Virginia man challenges antisodomy law
A Virginia Beach, Va., man convicted of soliciting sex in a department store bathroom is challenging the state's sodomy law, which prosecutors have continued to enforce a year after the Supreme Court's landmark ruling in Lawrence v. Texas. Lambda Legal, the gay rights group that handled the Lawrence case, filed a petition with the Virginia court of appeals Monday on behalf of Joel Singson, who was convicted of solicitation of sodomy last year. His challenge follows a similar petition to appeal that was filed by another Virginia Beach man in May and a case involving two inmates that was appealed to the Virginia supreme court earlier this year. At issue in each of the cases is whether the ruling that struck down a Texas law against sodomy in private settings invalidates Virginia's law. Attorney General Jerry W. Kilgore maintains that Virginia's law is still enforceable against sodomy in public places, while opponents say the law should be stricken entirely.
Before the Lawrence decision, 13 states still had laws prohibiting sodomy between consenting adults, according to Lisa Hardaway, spokeswoman for Lambda Legal. She said she was aware of only two states--Virginia and North Carolina--still enforcing their sodomy laws after the ruling. Singson, 36, was sentenced in February to six months in prison. His attorney, Greg Nivens, argues in the challenge that Singson should not have been prosecuted under an unconstitutional law. "There are other laws that can apply here--the prostitution statute and indecent exposure--that cover public acts," said Nivens, senior staff attorney in Lambda Legal's Atlanta office. "What's not available is use of the actual sodomy statute....The sodomy law is dead."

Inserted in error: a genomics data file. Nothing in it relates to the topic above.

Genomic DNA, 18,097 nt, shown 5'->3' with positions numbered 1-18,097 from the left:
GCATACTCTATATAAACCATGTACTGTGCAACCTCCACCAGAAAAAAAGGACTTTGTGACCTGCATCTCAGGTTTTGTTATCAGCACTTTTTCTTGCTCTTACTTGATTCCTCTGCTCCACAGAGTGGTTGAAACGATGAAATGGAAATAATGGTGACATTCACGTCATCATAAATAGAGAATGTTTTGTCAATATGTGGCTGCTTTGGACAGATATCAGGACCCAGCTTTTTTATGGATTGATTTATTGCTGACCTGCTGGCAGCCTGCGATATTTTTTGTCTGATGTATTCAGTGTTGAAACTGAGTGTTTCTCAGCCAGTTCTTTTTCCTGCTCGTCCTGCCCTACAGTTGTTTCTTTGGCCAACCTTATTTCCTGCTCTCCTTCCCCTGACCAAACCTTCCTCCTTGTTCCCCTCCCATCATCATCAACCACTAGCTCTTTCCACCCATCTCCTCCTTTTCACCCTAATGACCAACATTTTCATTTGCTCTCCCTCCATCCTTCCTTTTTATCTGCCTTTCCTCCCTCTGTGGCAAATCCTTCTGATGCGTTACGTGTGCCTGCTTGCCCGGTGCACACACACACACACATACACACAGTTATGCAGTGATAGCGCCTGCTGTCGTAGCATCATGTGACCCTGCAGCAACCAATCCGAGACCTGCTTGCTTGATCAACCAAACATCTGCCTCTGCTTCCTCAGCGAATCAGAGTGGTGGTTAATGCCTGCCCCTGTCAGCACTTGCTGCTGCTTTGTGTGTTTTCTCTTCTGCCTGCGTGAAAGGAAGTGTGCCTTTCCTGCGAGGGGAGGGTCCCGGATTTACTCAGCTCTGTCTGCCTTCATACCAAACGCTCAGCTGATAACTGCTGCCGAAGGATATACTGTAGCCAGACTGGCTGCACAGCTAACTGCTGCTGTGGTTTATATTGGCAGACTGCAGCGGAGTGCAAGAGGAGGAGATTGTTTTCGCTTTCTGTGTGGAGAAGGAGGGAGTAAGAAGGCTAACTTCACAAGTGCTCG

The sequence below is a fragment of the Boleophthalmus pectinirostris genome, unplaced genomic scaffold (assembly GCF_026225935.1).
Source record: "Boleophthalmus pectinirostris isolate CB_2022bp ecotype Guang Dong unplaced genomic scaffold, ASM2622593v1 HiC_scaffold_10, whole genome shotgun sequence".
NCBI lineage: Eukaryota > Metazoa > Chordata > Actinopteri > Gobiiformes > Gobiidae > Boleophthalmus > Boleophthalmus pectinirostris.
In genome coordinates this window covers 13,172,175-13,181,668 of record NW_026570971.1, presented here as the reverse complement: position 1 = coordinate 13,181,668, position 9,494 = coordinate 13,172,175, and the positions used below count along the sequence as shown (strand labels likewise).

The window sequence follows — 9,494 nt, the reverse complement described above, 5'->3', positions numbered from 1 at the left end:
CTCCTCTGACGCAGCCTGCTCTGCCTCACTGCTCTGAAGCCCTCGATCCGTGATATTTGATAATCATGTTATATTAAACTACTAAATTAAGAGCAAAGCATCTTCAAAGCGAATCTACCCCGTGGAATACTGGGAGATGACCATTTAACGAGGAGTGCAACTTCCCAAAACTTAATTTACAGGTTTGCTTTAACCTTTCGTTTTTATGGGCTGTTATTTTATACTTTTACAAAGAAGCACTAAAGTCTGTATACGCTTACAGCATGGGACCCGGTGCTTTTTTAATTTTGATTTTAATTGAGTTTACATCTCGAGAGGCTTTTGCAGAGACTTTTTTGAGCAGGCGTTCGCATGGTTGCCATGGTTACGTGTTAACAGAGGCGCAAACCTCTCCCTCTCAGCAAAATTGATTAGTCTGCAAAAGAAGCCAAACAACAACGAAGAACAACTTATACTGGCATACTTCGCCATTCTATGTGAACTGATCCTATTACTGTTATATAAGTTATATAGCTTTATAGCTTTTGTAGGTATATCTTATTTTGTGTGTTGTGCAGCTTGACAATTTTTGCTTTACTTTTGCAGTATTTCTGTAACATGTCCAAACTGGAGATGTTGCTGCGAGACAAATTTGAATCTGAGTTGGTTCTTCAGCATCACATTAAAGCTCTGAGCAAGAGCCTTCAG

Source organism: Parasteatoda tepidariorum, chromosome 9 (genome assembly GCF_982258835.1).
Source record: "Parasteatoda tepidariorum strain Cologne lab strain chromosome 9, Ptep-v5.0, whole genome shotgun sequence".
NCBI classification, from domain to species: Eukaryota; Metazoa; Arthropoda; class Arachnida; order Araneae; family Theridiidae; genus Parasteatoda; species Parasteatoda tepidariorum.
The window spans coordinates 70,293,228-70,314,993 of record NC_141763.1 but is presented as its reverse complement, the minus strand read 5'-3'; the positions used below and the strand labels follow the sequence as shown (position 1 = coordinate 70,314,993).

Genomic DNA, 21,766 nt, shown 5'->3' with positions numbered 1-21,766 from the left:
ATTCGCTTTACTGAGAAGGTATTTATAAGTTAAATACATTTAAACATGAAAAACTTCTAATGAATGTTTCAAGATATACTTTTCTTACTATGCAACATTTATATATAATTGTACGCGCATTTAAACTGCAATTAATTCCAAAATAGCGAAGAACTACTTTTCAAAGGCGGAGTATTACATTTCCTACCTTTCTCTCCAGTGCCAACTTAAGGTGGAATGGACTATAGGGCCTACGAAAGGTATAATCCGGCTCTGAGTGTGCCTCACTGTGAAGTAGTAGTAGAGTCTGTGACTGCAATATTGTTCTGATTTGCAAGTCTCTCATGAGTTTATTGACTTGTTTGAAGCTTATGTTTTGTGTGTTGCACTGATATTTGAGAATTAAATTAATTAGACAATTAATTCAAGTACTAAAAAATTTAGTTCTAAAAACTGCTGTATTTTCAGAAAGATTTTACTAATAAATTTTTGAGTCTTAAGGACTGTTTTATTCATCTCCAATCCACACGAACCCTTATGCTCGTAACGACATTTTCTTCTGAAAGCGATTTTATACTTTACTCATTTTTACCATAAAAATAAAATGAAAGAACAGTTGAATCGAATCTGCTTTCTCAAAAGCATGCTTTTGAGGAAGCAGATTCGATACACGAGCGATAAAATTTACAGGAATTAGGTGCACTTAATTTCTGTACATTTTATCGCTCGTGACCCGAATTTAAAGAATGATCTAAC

The prosecutor in the case, David Laird of the Virginia Beach commonwealth attorney's office, disagreed. Since Virginia's law makes no distinction between public and private acts or between homosexual and heterosexual acts, it can still be enforced selectively, Laird said. "If you can interpret it in a way that is constitutional, a judge is supposed to interpret it that way," he said. Kilgore's office said it is prepared to defend the law. "Our law is about public acts of sodomy," said Kilgore spokesman Tucker Martin. "We've made a decision that public acts of sodomy are still prosecutable, and we'll stand by that."
In February the attorney general's office won an appeal filed by Trondell Askew, who was convicted of performing sodomy on a fellow inmate in a prison yard at the Southampton Correctional Center and sentenced to three additional years. The appeals court ruled that Askew could not object to the constitutionality of the statute in an appeal if his attorney did not first raise the objection during his trial. Askew's attorney, Richard Railey Jr., said his client was tried and convicted before the Lawrence decision was handed down. He has appealed the decision to the Virginia supreme court.
The Virginia court of appeals is also deciding whether to hear the appeal of Andy Tjan, who was convicted of propositioning an undercover officer in a Virginia Beach department store bathroom last year. Tjan, 35, received a three-year suspended sentence. His attorney, James Broccoletti, accused the judge in the case of "legislating" to make the antisodomy statute enforceable. "I think [judges] are stepping in and parceling out the statute and making a legislative decision," he said. "I don't think the courts can read into the statute." The Virginia general assembly had several bills before it earlier this year that would have repealed or rewritten the law to conform with the Lawrence decision, but the majority-holding Republicans rebuffed them all.